And I think that what Reynolds is alluding to is that this may also be the case in the US. At the end of the day, outside of the middle class elite, most of the electorate are not going to decide their vote on the basis of a small war in the Middle East.

9

Steve Carr 10.12.04 at 4:10 pm

John, you’re absolutely right that the election was no referendum on the war. But you’ll remember that you made it an impromptu natural experiment of the virtue of the EMH. I think you said that since Howard was heavily favored in the betting odds on the day the election was announced, if he won, we would have to revise upward — to 0.55, I believe — the probability that the EMH was right. That’s a lot more interesting than Glenn Reynolds’ bloviations.

10

Jason 10.12.04 at 4:20 pm

I’m with Steve, the Bayesian inference is by far the most interesting tidbit here (although I didn’t agree with JQ’s reasoning completely).

Now, what would a Bush victory do to your prior? Admittedly on IEM at the moment, it is only a 55% predicted Bush win.

11

Randy Paul 10.12.04 at 4:40 pm

Post hoc ergo propter hoc: Thy name is Glenn Reynolds.

12

Uncle Kvetch 10.12.04 at 7:11 pm

At the end of the day, outside of the middle class elite, most of the electorate are not going to decide their vote on the basis of a small war in the Middle East.

I don’t know what your source is for this, but in the latest Newsweek poll the “situation” in Iraq was third, after “Terrorism and homeland security” (which, as we know, is virtually [and distressingly] indistinguishable from the war in Iraq for much of the American public, and the economy.

And as long as I’m here: would you please clarify for me just what is a “middle class elite”? We didn’t cover that one in my intro to sociology.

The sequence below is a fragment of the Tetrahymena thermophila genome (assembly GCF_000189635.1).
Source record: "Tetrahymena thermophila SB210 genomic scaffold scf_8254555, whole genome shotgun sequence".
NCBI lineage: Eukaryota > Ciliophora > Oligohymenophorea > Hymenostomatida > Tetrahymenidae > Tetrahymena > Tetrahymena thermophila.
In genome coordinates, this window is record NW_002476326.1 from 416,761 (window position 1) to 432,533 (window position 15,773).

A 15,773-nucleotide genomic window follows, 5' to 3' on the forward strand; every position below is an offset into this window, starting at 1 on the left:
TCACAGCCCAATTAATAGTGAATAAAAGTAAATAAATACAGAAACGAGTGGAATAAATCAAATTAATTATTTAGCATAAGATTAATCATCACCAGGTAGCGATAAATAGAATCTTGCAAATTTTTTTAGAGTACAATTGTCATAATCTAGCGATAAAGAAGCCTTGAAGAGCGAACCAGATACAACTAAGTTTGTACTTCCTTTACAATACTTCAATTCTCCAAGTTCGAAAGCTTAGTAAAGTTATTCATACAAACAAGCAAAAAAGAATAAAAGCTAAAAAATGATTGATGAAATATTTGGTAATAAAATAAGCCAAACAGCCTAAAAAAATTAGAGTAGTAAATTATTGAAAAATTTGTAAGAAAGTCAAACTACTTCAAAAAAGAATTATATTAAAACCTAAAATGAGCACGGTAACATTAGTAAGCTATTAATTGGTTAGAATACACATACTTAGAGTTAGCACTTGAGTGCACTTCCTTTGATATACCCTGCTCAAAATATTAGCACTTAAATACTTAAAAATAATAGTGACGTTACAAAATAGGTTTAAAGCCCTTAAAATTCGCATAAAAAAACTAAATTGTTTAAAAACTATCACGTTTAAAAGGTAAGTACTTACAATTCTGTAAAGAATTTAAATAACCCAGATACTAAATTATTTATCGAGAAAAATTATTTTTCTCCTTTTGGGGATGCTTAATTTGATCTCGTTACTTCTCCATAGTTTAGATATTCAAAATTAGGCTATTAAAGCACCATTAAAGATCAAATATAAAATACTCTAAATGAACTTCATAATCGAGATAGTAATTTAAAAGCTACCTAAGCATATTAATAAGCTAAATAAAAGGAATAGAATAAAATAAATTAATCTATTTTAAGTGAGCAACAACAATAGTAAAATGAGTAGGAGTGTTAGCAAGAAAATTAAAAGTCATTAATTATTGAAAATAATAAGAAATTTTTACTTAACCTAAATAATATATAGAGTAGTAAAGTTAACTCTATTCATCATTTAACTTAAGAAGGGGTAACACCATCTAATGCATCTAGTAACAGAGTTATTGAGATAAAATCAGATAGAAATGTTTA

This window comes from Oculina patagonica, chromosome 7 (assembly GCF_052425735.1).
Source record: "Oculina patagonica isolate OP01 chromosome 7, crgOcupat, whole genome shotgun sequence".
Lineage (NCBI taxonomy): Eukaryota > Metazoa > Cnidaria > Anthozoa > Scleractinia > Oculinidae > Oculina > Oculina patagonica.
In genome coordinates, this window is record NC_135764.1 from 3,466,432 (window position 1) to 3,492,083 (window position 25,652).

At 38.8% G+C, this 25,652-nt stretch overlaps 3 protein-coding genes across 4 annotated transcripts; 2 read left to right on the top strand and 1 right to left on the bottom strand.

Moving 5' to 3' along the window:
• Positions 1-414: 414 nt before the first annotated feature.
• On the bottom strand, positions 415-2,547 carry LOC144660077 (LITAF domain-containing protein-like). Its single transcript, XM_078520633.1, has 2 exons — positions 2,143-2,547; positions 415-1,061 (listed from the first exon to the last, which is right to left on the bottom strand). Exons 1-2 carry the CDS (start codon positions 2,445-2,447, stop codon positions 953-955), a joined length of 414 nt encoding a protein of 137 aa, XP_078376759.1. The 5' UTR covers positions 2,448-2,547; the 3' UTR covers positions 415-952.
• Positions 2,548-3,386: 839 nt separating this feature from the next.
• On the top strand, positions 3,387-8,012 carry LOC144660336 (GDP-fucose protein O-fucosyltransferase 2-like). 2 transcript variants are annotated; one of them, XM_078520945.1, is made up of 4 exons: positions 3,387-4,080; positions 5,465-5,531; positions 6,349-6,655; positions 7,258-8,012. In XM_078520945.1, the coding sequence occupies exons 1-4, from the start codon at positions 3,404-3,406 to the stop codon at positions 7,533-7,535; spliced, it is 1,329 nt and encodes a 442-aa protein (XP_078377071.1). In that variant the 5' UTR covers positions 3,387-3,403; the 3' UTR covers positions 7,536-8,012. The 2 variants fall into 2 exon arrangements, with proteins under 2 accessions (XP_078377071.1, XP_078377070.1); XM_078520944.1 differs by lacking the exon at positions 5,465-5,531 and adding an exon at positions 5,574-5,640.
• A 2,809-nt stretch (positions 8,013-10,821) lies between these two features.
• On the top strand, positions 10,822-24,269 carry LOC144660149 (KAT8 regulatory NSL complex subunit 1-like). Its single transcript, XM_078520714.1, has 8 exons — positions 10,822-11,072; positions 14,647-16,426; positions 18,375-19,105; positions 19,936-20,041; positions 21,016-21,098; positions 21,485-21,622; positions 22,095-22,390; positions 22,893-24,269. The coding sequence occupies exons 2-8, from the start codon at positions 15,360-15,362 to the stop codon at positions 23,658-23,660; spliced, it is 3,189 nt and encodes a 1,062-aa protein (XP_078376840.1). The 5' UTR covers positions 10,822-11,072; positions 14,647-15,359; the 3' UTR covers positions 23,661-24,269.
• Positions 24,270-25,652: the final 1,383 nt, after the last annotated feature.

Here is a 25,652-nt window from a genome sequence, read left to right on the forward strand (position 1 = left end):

13

Uncle Kvetch 10.12.04 at 7:13 pm

Just to clarify: in that Newsweek poll, the Iraq war was the third most common response to the question “Which ONE of the following issues will be MOST important in determining your vote for president this year?”

14

John Quiggin 10.12.04 at 8:15 pm

Steve, you’re quite right that this is a win for the betting markets. I noted this on my blog.

I’m 50-50 again on the US election, so if someone can supply me with the current IEM odds, I’ll estimate the posteriors on the EMH following a Bush win in November.

15

Steve Carr 10.12.04 at 9:21 pm

The IEM WTA market has the probabilities — assuming for the moment you can read these off from prices — at around 55% for Bush. (The IEM is a little strange now because the WTA market has been broken into four smaller markets, but that’s what the numbers sum to.)

The vote-share market, though, which I’ve always thought was more important because you can know — without debate — how accurate the market’s prediction was, has Kerry getting 49.2% of the two-party vote and Bush 50.5%, which is pretty close to 50-50.

16

Giles 10.12.04 at 10:17 pm

uncle
I spent alot of my student years doing polling and believe me waht people tell is important is what they think every one else thinks is important. But at the end of the day they make their mind up generally on very individual issues.

In Australia Latham and Labor wanted to make Iraq and issue and the polls in say march would have told them it was – but in reality it wasnt – it was decided on how happy each average John was.

As for middle class elite, that refers to what ever the perjorative term you have for the chaterati 0 Islington dinner party set, north shore chardonay set or whatever wherever you live. Basically teachers, lawyers, acdemics, accountants, people in the arts etc.

17

john b 10.12.04 at 11:13 pm

Steve – I thought WTA was ‘winner of the popular vote’ (which is easy to analyse), not ‘winner of the electoral college’ (which is hard to analyse)?

I’m pretty sure that WTA contracts last time paid out on Gore not Bush.